207 F2d 701 Applewhite v. Jones
207 F.2d 701
United States Court of Appeals Seventh Circuit.
November 9, 1953.
Rehearing Denied December 4, 1953.
Edmund Hatfield, Max R. Naiman, Chicago, Ill., for appellants.
Leon S. Meyer, William Greenhouse, Chicago, Ill., for appellees.
Before MAJOR, Chief Judge, LINDLEY, Circuit Judge, and PLATT, District Judge.
LINDLEY, Circuit Judge.
Plaintiffs brought suit in the District Court to recover treble damages against their landlord on account of alleged overcharges for rent. In order to establish their claim, they asked the court to set aside the Area Rent Director's order decontrolling the premises and to modify his later one fixing maximum rentals prospectively but not retroactively. Our essential question is whether the District Court properly held that it had no power to declare the orders invalid or erroneous. If it had no such jurisdiction, the orders, standing unreversed, control and plaintiffs must be left to such review as they are entitled to have through statutory administrative procedures provided, with review by the Emergency Court of Appeals.
The constitutional sufficiency of the statutory procedure providing a single channel for questioning the validity of a regulation or order of an administrative body relating to price control, through protest procedure and review by the Emergency Court of Appeals, with review by the Supreme Court on certiorari, was considered at length and sustained by the Supreme Court in Yakus v. United States, 321 U.S. 414, 64 S.Ct. 660, 88 L.Ed. 834, and, as to rent control, in Bowles v. Willingham, 321 U.S. 503, 64 S.Ct. 641, 88 L.Ed. 892. Since those two decisions, few have had the temerity to question the propriety of this exclusive method of procedure and to insist that a District Court of the United States has jurisdiction to set aside orders of rent control authorities. Yet here plaintiffs contend that the District Court was legally empowered to declare that a decontrol order of the Area Rent Office was induced by fraud and was, therefore, invalid and to decide that another order fixing maximum rentals prospectively was erroneous in not also fixing them retroactively.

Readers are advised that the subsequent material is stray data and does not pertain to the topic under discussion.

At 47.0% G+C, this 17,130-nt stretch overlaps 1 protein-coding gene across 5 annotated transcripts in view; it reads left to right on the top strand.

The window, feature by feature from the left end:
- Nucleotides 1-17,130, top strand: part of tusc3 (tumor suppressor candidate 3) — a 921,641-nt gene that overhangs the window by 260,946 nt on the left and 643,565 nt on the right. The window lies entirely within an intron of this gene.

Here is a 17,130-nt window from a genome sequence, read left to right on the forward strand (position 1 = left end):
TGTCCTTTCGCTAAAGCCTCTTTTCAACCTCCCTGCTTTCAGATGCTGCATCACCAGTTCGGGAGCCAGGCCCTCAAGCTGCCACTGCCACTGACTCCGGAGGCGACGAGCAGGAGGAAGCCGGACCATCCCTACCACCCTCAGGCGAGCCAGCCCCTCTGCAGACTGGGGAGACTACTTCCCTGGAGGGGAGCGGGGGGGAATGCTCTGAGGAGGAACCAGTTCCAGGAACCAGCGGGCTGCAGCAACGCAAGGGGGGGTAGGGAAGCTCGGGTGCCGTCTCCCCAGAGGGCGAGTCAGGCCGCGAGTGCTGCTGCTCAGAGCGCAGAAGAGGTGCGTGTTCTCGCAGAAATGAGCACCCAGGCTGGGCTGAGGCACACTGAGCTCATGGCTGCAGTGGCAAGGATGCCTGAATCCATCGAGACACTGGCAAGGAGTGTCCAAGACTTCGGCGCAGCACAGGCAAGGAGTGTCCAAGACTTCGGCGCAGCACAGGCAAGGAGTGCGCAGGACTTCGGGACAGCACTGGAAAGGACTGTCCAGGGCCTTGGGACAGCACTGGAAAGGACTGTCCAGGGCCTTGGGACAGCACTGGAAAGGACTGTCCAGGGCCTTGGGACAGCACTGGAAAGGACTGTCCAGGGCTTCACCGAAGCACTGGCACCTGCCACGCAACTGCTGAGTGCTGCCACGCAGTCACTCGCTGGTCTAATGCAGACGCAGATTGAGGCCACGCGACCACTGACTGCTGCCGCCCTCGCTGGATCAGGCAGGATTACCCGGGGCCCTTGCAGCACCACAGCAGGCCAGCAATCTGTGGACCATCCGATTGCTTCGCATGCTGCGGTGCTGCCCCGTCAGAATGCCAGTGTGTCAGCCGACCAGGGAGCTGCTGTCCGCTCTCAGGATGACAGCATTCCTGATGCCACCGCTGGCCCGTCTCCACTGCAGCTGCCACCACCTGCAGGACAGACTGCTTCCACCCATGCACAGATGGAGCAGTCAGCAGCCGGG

This is in effect a proposal to undo completely what has been settled law since the Yakus decision. Other courts have repeatedly applied the reasoning to specific situations. Definitive exposition of the rights preserved and the channels litigants must follow, as to orders such as we have here, appears in Judge Maris' opinion for the Emergency Court of Appeals in Dargel v. Henderson, Em.App., 200 F.2d 564. See also Woods v. Stone, 333 U.S. 472, 68 S.Ct. 624, 92 L.Ed. 815; Roupp v. Woods, 10 Cir., 176 F.2d 544; Bozarjian v. Woods, 1 Cir., 175 F.2d 483; Woods v. Bobbitt, 4 Cir., 165 F.2d 673; Woods v. Kaye, 9 Cir., 175 F.2d 886. It follows that the District Court properly held that it was without jurisdiction to declare either order with which we are concerned invalid or erroneous. Only the Emergency Court of Appeals has the power to grant such relief.